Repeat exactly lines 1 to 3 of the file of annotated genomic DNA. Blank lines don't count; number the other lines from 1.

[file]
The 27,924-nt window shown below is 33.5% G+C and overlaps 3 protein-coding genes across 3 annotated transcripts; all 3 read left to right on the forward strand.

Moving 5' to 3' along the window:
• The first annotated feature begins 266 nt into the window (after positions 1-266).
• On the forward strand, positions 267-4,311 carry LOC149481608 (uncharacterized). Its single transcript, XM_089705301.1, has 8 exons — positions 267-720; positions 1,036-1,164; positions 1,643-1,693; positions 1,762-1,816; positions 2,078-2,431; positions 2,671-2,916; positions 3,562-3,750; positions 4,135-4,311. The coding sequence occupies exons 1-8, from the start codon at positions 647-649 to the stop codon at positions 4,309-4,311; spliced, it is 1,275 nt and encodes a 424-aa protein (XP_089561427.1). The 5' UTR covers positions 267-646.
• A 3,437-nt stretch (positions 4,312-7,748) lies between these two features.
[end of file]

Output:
The 27,924-nt window shown below is 33.5% G+C and overlaps 3 protein-coding genes across 3 annotated transcripts; all 3 read left to right on the forward strand.

Moving 5' to 3' along the window:
• The first annotated feature begins 266 nt into the window (after positions 1-266).